I'm no expert on subs. Maybe it's the claustrophobe in me, but I try to stick to what's above the water. Have been on one before, at the Patriot's Point museum in Charleston SC, and I have nothing but respect for ANYONE who would go through a war serving on one. That being said....
From what I've read, the subs of all the major powers in WWII had their strengths and weaknesses... as with combat aircraft, it depended on the strategic values and tactical uses assigned to their design process by the military establishments of each nation... yes, maybe I'm being Captain Obvious here.
German subs could dive deeper... US subs were quieter... Japanese subs had better torpedoes... the list could go on and on ad infinitum...
Question is, whether the licensing of proven designs from other powers would've helped any of the belligerents. In the case of submarines, I doubt it would. All of the major powers had their own design prerogatives based on their current deployment/usage strategies, and those would be hard to alter based simply on using an "imported" design. Only combat would prove if they were correct in their assessments or not... and if proven wrong, it was probably too late to change it with a licensed design from an ally...
 
While it would've required a rethinking of the tactical structure of their platoons, a Garand chambered in 7.98mm (close enough to .303 for minimal redesign, so as to keep existing ammo stockpiles and compatibility with MG-34s etc.) would've been a pretty damned nice pickup for Germany.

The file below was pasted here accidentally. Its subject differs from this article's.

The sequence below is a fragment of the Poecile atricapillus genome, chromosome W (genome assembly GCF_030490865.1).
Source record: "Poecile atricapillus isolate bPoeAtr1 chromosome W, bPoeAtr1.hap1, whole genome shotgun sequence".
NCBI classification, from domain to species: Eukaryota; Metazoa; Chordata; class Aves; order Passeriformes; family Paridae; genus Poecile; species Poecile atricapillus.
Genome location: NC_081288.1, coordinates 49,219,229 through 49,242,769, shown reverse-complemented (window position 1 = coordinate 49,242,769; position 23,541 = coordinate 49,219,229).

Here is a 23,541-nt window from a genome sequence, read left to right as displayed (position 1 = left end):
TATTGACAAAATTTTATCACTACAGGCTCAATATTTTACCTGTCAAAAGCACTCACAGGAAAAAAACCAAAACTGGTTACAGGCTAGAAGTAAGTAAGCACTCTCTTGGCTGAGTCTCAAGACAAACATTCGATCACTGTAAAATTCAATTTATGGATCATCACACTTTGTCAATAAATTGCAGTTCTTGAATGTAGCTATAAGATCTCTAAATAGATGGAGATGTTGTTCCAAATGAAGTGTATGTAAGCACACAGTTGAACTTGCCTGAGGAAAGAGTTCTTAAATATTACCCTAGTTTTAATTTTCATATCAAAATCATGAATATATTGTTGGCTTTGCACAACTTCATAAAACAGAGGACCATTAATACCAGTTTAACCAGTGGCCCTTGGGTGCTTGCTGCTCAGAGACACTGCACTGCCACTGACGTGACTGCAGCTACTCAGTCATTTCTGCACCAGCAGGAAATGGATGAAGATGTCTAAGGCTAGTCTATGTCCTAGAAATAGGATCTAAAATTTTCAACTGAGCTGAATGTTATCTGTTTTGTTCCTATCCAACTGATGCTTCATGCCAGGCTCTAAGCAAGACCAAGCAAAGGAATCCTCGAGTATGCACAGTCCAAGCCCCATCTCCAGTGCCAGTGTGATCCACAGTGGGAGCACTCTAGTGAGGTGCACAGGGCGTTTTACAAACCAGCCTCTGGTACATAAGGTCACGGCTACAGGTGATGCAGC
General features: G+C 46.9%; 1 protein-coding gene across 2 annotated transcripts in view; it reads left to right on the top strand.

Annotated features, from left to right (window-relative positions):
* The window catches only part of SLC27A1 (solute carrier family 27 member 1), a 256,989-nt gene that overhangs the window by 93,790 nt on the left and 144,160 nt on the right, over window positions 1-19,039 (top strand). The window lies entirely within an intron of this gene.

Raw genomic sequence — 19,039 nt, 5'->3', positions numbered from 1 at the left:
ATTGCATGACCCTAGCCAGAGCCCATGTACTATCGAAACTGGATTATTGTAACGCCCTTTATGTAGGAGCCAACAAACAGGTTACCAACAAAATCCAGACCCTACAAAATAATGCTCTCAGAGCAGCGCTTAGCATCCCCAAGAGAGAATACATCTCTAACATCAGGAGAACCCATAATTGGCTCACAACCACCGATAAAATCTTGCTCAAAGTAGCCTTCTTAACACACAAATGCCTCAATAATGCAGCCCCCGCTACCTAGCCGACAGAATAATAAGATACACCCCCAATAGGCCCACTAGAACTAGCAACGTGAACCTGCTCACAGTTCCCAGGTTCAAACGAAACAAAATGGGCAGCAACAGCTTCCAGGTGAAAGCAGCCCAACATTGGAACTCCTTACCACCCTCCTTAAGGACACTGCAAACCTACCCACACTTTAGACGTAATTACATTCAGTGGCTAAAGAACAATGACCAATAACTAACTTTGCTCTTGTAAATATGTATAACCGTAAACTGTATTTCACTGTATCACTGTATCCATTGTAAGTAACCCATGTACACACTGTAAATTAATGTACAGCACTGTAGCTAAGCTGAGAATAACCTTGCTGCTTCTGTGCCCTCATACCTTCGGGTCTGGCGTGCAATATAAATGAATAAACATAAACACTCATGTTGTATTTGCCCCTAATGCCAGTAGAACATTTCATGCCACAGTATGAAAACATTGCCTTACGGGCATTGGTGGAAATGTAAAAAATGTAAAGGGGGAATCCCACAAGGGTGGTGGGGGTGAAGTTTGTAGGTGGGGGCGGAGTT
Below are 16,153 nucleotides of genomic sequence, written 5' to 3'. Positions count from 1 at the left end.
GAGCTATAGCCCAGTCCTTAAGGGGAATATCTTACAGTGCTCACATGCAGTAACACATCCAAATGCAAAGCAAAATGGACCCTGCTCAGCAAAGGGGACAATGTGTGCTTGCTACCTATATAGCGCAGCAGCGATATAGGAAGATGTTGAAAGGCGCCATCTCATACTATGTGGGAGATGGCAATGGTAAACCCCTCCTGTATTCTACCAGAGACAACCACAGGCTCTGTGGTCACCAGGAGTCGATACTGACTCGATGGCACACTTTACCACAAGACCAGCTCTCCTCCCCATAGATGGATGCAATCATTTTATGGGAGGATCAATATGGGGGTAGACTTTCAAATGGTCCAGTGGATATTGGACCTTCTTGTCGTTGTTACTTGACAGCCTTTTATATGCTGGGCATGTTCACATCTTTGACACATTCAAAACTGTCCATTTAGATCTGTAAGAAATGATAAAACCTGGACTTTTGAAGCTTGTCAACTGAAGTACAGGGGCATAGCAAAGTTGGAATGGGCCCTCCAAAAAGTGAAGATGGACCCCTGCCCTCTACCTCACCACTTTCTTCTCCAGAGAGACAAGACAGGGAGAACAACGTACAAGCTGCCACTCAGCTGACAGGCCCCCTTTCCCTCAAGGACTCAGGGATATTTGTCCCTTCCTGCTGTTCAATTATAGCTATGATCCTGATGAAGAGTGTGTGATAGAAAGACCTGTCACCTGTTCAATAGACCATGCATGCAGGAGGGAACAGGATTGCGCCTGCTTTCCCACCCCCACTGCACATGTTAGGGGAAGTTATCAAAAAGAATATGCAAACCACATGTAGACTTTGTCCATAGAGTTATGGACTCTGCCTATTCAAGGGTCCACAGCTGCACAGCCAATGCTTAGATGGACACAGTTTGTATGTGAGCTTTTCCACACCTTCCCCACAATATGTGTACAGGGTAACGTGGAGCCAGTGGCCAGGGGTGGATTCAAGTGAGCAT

They absolutely should've invested in a proper semi-automatic rifle inter-war, and cut back on other complete bullshit (like pocket battleships or heavy fighters). And the Garand was as good as it got when the war roled around, though a detachable 20rd. magazine would've been nice ...

But that's not a license its a copy, And the US army did not want LMG, if they did they have several options that are easier to make.

There is a thing you miss a licence is just permission from the rights holder to make it in return for consideration ( money). For the BAR or simple things like artillery pieces not much of a problem.

For an aircraft or ship, or tank, these are assemblages of many components from many manufacturers each of which has to agree to the licence, airframe, engines, radios, instrumentation, bomb sights, armament ( defensive and bomb types) and the same with ships. And just because you have permission does not mean you have capability. The problem with advanced aircraft engines is they need advanced alloys to work at the designed operating temperature. Very few places in the world can make the alloy pre WW2 its a specialised item with the market dominated by a few companies its only in wartime that it becomes a mass production necessity but the people ( quite literally the individuals who know how to do this) are in certain countries this is almost the era when quality of metal is judged by an expert metal worker judging its colour by eye.